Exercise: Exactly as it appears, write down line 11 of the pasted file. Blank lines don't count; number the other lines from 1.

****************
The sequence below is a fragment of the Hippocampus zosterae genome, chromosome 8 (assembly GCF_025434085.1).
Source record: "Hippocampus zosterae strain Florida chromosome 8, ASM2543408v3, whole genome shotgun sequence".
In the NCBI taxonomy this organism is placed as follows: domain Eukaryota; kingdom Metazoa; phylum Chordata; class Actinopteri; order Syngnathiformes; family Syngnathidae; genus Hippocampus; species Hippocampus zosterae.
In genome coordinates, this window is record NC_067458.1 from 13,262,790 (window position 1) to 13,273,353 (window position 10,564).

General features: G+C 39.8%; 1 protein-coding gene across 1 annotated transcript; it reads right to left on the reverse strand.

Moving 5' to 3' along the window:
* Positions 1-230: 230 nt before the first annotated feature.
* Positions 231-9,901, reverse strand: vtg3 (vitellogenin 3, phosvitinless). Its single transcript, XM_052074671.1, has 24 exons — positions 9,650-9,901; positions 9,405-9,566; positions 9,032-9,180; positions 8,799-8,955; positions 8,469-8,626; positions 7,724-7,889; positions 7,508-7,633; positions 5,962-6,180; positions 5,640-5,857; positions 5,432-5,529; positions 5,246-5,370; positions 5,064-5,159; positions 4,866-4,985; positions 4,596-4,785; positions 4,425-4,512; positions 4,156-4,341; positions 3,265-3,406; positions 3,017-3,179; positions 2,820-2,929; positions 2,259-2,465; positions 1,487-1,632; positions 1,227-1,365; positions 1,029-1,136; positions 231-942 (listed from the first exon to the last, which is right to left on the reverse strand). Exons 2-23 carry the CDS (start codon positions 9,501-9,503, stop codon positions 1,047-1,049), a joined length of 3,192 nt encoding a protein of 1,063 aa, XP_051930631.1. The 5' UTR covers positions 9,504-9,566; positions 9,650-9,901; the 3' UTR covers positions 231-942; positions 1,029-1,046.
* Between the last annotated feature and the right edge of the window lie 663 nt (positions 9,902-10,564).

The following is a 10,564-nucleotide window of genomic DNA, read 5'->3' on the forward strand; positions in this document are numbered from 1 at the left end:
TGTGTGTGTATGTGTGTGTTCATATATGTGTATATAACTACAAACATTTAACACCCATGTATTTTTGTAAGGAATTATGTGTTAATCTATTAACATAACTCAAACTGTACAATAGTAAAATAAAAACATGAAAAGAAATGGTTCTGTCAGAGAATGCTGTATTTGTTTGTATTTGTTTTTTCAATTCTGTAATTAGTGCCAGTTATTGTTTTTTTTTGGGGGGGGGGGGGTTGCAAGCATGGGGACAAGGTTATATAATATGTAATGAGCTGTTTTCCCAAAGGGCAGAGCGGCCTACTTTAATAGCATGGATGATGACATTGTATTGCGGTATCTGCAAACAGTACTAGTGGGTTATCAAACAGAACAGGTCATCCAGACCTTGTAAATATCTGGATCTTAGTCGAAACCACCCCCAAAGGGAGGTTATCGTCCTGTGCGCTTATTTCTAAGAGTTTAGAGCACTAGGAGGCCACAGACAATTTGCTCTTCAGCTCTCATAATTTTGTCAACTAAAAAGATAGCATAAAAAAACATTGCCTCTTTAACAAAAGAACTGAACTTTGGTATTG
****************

TGTGTGTGTATGTGTGTGTTCATATATGTGTATATAACTACAAACATTTAACACCCATGTATTTTTGTAAGGAATTATGTGTTAATCTATTAACATAACTCAAACTGTACAATAGTAAAATAAAAACATGAAAAGAAATGGTTCTGTCAGAGAATGCTGTATTTGTTTGTATTTGTTTTTTCAATTCTGTAATTAGTGCCAGTTATTGTTTTTTTTTGGGGGGGGGGGGGTTGCAAGCATGGGGACAAGGTTATATAATATGTAATGAGCTGTTTTCCCAAAGGGCAGAGCGGCCTACTTTAATAGCATGGATGATGACATTGTATTGCGGTATCTGCAAACAGTACTAGTGGGTTATCAAACAGAACAGGTCATCCAGACCTTGTAAATATCTGGATCTTAGTCGAAACCACCCCCAAAGGGAGGTTATCGTCCTGTGCGCTTATTTCTAAGAGTTTAGAGCACTAGGAGGCCACAGACAATTTGCTCTTCAGCTCTCATAATTTTGTCAACTAAAAAGATAGCATAAAAAAACATTGCCTCTTTAACAAAAGAACTGAACTTTGGTATTG